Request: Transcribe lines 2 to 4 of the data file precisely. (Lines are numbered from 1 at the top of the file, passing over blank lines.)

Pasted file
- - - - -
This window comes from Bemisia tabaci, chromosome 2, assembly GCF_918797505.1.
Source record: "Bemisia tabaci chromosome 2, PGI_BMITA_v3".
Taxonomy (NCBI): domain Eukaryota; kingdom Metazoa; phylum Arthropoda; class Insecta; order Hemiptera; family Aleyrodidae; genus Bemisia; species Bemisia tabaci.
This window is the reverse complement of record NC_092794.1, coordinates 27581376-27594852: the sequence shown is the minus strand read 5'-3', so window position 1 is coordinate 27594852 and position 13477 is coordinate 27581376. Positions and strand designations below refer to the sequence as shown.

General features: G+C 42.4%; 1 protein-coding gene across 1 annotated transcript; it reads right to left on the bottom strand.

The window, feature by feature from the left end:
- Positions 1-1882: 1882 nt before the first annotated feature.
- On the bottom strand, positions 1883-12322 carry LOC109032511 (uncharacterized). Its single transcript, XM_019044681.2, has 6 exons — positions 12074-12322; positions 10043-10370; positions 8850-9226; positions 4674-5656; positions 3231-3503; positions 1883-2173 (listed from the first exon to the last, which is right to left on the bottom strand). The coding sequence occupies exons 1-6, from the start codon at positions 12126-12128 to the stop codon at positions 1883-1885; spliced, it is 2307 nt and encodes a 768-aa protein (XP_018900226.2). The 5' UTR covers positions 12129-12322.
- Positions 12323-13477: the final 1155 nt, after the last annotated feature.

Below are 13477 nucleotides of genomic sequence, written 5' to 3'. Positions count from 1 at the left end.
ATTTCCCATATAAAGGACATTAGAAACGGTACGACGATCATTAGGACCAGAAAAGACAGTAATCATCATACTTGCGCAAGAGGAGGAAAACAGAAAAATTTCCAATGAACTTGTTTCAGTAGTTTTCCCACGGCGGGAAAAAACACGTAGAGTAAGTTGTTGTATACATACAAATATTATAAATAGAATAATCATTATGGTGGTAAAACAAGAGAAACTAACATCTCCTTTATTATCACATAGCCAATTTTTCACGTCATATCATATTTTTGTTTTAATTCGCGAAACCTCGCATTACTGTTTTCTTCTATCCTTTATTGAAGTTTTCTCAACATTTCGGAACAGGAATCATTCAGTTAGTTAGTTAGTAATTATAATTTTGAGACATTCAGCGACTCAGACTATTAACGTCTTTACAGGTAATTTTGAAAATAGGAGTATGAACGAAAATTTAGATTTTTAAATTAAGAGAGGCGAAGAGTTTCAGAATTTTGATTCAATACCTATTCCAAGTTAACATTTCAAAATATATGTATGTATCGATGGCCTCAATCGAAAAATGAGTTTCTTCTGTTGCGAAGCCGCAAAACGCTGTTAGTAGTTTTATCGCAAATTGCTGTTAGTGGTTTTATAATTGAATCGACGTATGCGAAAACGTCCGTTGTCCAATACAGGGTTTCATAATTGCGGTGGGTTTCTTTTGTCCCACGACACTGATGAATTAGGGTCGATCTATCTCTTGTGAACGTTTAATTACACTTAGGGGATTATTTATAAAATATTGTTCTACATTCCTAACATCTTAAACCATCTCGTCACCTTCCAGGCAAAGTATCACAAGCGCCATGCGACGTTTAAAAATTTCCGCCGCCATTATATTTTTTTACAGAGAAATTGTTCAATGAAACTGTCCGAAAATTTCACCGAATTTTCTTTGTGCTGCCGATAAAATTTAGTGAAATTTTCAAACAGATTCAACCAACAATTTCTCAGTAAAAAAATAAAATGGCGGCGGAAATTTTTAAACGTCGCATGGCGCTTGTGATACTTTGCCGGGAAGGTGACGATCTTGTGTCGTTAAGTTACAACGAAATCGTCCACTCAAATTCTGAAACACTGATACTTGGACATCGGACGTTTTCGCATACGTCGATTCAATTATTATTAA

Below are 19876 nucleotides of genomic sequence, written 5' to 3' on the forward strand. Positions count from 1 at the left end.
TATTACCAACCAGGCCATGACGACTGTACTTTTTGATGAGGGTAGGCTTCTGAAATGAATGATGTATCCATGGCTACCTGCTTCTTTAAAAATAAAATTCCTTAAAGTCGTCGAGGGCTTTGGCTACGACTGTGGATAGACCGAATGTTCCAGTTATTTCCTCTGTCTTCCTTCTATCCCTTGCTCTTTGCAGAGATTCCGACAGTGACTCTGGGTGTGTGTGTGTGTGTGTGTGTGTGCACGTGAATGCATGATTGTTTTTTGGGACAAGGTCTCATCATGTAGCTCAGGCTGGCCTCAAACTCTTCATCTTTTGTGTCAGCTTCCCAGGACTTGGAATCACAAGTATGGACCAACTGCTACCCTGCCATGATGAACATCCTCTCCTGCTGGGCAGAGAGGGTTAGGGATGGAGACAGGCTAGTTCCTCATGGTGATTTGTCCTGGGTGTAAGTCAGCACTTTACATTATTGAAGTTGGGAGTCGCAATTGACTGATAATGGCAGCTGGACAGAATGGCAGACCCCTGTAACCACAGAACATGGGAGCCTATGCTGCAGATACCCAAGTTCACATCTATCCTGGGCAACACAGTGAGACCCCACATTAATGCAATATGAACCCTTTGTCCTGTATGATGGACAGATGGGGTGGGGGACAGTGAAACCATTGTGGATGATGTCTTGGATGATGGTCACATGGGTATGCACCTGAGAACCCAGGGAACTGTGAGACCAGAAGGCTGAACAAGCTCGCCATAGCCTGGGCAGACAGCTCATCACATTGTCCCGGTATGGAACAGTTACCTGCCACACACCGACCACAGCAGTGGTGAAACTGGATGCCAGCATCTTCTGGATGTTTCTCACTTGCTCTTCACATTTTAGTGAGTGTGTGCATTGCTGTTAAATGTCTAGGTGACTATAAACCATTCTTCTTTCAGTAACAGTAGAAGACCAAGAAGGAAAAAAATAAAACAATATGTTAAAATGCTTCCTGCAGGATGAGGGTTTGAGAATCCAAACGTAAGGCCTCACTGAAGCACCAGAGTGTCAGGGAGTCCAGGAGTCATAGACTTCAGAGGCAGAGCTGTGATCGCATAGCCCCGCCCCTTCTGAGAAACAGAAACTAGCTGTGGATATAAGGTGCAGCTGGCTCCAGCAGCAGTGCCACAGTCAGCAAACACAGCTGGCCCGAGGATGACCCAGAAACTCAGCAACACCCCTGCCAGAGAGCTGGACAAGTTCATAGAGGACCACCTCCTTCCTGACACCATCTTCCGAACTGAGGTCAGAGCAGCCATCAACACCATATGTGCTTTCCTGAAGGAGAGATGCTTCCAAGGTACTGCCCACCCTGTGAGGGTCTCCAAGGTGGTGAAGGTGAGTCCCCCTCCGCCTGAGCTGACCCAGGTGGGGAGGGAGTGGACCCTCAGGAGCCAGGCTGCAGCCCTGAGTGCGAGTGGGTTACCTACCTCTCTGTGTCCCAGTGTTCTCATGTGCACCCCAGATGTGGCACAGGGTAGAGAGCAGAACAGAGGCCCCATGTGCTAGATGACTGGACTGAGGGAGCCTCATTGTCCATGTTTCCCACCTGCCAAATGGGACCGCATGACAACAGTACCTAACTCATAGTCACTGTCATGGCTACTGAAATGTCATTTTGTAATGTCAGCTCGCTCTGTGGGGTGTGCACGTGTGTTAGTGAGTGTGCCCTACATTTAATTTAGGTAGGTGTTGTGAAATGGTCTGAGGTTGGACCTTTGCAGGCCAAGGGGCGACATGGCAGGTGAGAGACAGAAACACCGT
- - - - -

Source record: "Bemisia tabaci chromosome 2, PGI_BMITA_v3".
Taxonomy (NCBI): domain Eukaryota; kingdom Metazoa; phylum Arthropoda; class Insecta; order Hemiptera; family Aleyrodidae; genus Bemisia; species Bemisia tabaci.
This window is the reverse complement of record NC_092794.1, coordinates 27581376-27594852: the sequence shown is the minus strand read 5'-3', so window position 1 is coordinate 27594852 and position 13477 is coordinate 27581376. Positions and strand designations below refer to the sequence as shown.